Last night, everyone in camp went to bed at 9:00 since our wake-up
call would be at 3:30 to hit the trail at 5:00 am.
I didn't sleep. I was too anxious. I was worried because I didn't know what
to expect, and how I was going to feel.
So I sat in my sleeping bag, shivering next to Christian (who was sleeping).
We got up, and my contacts had frozen in their solution in the case.
I stumbled into the mess tent, and one of the porters had hot water
prepared, so I soaked my case in the water, praying they would thaw and
not break. I didn't have backup contacts since in an emergency on day three
I had used my backups.
Barafu camp was cold.
I wore my bib snow pants.
My hands and feet were FREEZING!
I added heat warmers to my mittens and inside my hiking boots.
Mentally I was prepared, though.
I was tough, and I was so ready.
I kept quiet most of the hike, keeping my breathing steady and stable.
I moved with purpose and power.
I was going to the top.
After a few hours, the sunrise hit the trail, and everything
had a glow. It was breathtaking!
Shortly after the sun hit me, I felt a slight thaw in my body and
took my heat warmers out of my boots.
My hands were still cold.
The group took frequent breaks, which really helped with the headaches.
When I could sense the top was coming, I pushed it. Hard.
I wanted to prove to myself that I could finish this at my best.
We made it to Stella Point and waited for the whole group to get there
so we could touch the milestone sign altogether.
We walked triumphantly together, but I couldn't walk any longer,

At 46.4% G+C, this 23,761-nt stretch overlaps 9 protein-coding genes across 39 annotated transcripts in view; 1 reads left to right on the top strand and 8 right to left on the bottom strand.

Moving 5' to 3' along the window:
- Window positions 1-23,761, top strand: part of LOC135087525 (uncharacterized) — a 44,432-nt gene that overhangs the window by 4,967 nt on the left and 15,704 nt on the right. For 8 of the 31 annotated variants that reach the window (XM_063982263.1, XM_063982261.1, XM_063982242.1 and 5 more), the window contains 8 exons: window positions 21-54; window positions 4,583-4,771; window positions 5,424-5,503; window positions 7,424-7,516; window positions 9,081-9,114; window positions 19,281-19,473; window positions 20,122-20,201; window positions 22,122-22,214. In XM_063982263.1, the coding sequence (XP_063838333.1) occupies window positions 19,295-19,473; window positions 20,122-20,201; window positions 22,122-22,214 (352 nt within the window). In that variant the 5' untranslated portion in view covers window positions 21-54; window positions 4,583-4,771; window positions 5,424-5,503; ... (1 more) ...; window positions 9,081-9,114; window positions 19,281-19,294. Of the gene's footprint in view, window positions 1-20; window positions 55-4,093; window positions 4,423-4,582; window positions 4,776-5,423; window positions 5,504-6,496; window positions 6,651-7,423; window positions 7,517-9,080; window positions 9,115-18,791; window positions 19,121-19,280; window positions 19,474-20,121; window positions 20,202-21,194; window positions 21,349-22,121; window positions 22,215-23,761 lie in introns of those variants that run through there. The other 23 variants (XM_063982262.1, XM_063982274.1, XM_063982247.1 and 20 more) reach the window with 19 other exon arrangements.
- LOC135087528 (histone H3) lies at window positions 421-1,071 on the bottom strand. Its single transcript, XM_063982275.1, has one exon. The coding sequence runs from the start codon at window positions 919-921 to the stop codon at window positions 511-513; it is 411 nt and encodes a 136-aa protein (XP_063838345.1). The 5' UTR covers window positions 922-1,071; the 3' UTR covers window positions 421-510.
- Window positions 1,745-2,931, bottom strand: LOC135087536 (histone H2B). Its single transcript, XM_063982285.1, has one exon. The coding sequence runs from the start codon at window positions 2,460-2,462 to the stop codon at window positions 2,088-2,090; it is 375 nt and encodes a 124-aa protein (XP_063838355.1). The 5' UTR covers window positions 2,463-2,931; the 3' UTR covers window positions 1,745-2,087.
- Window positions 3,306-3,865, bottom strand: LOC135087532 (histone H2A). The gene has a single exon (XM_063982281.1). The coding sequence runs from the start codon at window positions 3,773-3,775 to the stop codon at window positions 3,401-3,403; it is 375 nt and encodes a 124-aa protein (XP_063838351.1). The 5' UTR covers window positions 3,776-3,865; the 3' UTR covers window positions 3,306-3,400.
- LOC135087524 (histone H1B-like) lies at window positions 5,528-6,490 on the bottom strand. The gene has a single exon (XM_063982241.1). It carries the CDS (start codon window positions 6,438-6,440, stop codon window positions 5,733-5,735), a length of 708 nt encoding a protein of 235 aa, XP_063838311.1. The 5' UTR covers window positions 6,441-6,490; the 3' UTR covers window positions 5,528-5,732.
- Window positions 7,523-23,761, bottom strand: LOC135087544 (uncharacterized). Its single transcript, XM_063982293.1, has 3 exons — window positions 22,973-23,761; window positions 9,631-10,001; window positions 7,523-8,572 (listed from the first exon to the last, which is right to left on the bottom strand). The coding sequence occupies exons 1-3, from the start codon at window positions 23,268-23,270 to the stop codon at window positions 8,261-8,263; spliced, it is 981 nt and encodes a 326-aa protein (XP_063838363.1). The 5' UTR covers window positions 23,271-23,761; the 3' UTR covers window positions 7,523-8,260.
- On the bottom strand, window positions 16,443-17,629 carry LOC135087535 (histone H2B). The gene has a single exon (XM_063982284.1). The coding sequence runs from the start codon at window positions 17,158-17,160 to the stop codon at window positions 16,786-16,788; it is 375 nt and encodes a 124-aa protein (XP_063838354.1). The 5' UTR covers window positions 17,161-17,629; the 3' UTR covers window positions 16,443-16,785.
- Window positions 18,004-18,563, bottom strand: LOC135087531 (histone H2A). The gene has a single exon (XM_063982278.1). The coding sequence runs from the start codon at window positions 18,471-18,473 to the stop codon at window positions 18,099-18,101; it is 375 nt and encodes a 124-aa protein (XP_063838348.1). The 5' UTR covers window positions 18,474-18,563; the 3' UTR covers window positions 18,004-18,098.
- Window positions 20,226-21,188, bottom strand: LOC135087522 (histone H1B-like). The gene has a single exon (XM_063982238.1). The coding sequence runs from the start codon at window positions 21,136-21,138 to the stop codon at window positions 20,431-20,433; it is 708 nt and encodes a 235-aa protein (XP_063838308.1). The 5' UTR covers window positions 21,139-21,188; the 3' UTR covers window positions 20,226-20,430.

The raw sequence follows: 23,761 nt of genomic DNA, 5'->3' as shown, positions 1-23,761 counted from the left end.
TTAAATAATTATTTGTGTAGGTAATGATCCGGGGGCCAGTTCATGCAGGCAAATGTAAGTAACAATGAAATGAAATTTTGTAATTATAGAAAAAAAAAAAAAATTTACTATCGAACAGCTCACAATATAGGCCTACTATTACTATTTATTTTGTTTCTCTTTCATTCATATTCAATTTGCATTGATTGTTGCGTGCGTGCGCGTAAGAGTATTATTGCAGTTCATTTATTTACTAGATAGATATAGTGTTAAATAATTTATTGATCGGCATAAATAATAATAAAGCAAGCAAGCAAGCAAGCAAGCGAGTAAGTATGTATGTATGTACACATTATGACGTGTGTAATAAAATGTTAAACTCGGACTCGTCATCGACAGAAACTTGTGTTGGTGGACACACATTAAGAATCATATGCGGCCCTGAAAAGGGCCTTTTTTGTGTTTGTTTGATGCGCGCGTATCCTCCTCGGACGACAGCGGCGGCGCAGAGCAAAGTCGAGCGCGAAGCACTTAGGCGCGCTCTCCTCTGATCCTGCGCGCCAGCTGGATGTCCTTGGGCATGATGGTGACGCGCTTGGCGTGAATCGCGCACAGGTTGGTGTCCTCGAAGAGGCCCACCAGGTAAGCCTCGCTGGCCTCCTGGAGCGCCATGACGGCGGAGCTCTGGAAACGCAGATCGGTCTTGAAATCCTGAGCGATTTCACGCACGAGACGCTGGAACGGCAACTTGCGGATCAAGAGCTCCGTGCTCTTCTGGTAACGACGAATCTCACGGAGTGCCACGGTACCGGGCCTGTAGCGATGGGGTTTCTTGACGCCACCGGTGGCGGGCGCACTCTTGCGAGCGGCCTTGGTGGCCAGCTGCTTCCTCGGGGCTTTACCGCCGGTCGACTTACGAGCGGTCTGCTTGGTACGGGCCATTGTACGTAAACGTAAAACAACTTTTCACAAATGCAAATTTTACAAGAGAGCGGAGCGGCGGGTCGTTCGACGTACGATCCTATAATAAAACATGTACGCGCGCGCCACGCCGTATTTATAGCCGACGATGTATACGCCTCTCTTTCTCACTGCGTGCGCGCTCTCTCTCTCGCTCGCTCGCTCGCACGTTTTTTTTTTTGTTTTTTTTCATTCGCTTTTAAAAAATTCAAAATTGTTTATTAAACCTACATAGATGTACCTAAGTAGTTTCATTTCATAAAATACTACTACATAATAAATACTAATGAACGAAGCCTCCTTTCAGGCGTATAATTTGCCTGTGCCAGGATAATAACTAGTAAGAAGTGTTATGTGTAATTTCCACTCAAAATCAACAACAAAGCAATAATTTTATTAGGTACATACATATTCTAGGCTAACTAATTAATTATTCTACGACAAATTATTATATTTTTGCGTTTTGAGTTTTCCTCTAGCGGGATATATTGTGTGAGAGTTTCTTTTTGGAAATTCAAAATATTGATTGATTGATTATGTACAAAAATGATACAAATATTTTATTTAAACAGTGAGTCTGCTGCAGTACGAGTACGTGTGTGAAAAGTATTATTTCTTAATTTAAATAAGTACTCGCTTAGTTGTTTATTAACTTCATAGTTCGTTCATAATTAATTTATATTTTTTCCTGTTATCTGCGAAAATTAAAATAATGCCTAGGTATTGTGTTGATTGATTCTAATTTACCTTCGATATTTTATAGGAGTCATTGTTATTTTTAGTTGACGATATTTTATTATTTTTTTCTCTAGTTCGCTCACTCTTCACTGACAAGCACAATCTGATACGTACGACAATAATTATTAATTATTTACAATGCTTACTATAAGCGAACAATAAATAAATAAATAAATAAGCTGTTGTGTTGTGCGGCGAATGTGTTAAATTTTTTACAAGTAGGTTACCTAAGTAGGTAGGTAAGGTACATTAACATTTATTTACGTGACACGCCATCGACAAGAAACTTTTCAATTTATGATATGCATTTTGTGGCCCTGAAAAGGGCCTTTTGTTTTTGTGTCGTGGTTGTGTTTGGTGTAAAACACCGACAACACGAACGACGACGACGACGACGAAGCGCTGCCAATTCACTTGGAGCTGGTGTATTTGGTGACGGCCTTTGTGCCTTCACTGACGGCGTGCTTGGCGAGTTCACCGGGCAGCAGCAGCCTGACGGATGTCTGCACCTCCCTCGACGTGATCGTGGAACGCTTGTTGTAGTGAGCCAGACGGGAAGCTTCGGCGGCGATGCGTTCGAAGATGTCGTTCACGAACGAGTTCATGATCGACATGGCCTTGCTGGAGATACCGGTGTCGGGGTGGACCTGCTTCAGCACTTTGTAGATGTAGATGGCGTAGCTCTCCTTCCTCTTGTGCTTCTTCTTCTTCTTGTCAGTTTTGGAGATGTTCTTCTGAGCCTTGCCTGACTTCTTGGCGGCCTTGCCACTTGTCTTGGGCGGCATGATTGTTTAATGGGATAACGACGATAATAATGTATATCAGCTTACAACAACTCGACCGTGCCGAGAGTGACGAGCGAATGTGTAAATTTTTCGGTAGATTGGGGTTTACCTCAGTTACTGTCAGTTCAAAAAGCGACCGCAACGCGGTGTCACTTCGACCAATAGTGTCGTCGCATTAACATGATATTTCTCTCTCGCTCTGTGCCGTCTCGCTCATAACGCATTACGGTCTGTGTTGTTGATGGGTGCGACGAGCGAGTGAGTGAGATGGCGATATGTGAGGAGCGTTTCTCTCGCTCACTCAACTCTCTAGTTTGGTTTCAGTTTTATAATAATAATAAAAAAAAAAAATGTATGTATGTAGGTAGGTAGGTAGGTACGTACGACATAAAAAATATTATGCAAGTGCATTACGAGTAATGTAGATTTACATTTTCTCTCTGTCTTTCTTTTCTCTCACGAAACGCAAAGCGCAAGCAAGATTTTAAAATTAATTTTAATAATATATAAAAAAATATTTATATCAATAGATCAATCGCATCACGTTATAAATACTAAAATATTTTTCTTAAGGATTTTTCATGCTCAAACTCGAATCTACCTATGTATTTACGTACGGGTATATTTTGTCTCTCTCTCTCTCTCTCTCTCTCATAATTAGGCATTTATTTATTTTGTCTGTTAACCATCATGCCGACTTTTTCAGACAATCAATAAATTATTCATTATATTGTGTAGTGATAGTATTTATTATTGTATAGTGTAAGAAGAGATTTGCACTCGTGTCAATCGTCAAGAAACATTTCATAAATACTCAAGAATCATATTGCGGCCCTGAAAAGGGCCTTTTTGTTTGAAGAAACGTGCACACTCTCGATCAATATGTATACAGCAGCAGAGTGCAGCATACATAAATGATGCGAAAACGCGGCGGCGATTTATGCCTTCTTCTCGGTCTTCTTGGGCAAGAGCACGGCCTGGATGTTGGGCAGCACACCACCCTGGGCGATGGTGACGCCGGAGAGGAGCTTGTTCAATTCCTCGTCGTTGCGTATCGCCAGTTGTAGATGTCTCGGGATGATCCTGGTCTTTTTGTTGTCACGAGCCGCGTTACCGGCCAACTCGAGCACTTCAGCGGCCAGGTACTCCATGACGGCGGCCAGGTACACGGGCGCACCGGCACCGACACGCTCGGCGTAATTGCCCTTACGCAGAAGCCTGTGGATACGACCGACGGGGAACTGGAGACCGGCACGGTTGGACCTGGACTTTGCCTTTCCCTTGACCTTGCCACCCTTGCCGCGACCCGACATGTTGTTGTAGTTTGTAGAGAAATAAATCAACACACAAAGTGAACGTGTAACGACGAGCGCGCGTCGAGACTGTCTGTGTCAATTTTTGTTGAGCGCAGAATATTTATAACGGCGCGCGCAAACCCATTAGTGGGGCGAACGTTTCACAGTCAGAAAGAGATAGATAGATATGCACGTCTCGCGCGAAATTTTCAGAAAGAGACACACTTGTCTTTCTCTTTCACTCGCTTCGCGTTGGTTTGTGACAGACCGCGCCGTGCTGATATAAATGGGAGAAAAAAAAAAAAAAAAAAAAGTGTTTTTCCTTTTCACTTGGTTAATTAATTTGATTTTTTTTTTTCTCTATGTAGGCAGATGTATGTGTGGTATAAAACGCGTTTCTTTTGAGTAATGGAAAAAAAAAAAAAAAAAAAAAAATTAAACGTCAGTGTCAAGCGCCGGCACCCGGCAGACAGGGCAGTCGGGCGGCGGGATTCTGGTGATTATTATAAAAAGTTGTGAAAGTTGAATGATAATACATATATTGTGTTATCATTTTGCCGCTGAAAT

I ran to the sign to hit it with my hands and all the energy I could muster.
I was overwhelmed, but I did it!
And I was proud of my performance. I stayed focused, worked hard,
and never waivered.
But the best part was being with Christian, who stayed close
behind me, cheering me on as he always does.
And together, we climbed with the other burn survivors
sharing this joyous celebration of life and second chances!
The team leader checked all of our pulses to be sure we were healthy enough
to climb to Uhuru Peak, which sits at 19,340 feet, and is
the tallest point on the mountain.
It was pretty miraculous and desolate up there,
with steep ice glaciers surrounding it on all sides.
At the top, I took out a photo I had been saving.
It was of me when I was at my lowest in the hospital.
Me when I was dying.
Or maybe I was dead clinging to life with the help of monitors.
It's hard to tell.
There is no life in me when I see that photo.
But I love this photo because even though it's horrifying to look at,
it's also beautiful simply because I overcame it.
Just like the magnificent phoenix, I burned away,
then regenerated and grew back
with more life, more purpose, and more color.
I showed the photo to Dr. Foster, who saved my life
as one of the surgeons on my team.
We both broke down.
I was honored to be walking alongside him on this journey.
He's one of my heroes.
We took photos of our group and with the little nicknacks our kids
asked us to take to the top. We also took a picture of ourselves holding
a flag with our sponsor's name, Vericel.
Vericel was the company out of Boston that made skin grafts.
Their technology saved my legs, and I owe them SO MUCH!
I am so grateful they helped Christian and me complete this epic journey!
We gathered a dirt sample for Gigs to take home
and tried to call the Nies in North Carolina.
It was 4:00 am, and I was worried they wouldn't hear the phone.
But sadly, our satellite phone wasn't connecting anyway.
We didn't linger long at the top since breathing was heavy,
and our heads were throbbing.
We began our descent back to camp for lunch, then on to
the Millennium Campsite at 12,700 feet.
We did over 15 hours of hiking today.
My feet hurt.